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Help for hyperhidrosis


Dr. Jacob Mashiah offers tips for optimally treating patients with sweating disease.


Dr. Jacob Mashiah offers tips for optimally treating patients with sweating disease. (Victor Koldunov - stock.adobe.com)

Dr. Mashiah

When treating adult patients’ sweating disease, it’s important to determine the type of hyperhidrosis and decide whether it is primary or secondary hyperhidrosis, according to Jacob Mashiah, M.D., director of The Pediatric Dermatology Unit, Dana-Dwek Children’s Hospital, Tel-Aviv, Israel.

“This is important [because] if the hyperhidrosis is secondary, then finding the cause will solve a problem which can be of great importance in addition to solving the sweating,” according to Dr. Mashiah, who presented “Sweating diseases of adults and their treatments” during the “Sweating, too much and too little” panel Saturday, March 2, at the 2019 American Academy of Dermatology Annual Meeting in Washington, DC. “Additionally, the negative impact of hyperhidrosis on patients’ lives should be kept in mind – emphasize the need to find a solution for this problem.”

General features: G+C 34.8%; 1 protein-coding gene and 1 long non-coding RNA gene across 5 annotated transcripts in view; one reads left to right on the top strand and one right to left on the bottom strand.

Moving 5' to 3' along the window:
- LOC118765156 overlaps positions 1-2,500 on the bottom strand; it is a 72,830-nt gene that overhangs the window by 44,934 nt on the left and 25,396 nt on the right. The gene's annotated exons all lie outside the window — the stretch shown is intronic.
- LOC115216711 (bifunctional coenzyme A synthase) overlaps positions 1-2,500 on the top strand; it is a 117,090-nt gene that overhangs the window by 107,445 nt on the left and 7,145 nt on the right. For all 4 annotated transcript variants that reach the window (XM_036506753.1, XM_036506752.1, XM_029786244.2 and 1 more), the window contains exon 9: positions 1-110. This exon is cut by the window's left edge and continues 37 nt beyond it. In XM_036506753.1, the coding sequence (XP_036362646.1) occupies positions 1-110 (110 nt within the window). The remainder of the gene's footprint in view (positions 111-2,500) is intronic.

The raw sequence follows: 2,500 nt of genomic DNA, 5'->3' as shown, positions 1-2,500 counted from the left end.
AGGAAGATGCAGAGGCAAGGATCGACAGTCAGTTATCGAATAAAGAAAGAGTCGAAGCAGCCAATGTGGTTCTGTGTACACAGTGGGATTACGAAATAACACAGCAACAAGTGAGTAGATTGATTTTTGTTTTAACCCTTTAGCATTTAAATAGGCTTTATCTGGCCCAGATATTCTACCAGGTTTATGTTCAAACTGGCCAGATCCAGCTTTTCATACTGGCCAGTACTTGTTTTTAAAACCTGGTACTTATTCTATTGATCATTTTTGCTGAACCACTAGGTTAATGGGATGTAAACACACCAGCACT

Dermatologists should keep these things in mind for optimally treating patients with sweating disease, according to Dr. Mashiah:

  • There are several options of topical therapy for hyperhidrosis, and all should be examined before using other modalities.

  • Advanced modalities like botulinum toxin, microwave thermolysis, laser treatment, as well as iontophoresis, have good results in treating hyperhidrosis.

  • Oral anticholinergic treatment for hyperhidrosis can be beneficial in spite of the potential side effects.

  • Surgery for hyperhidrosis should be reserved for those who are unresponsive to other modalities.


Dr. Mashiah reports no relevant disclosures.

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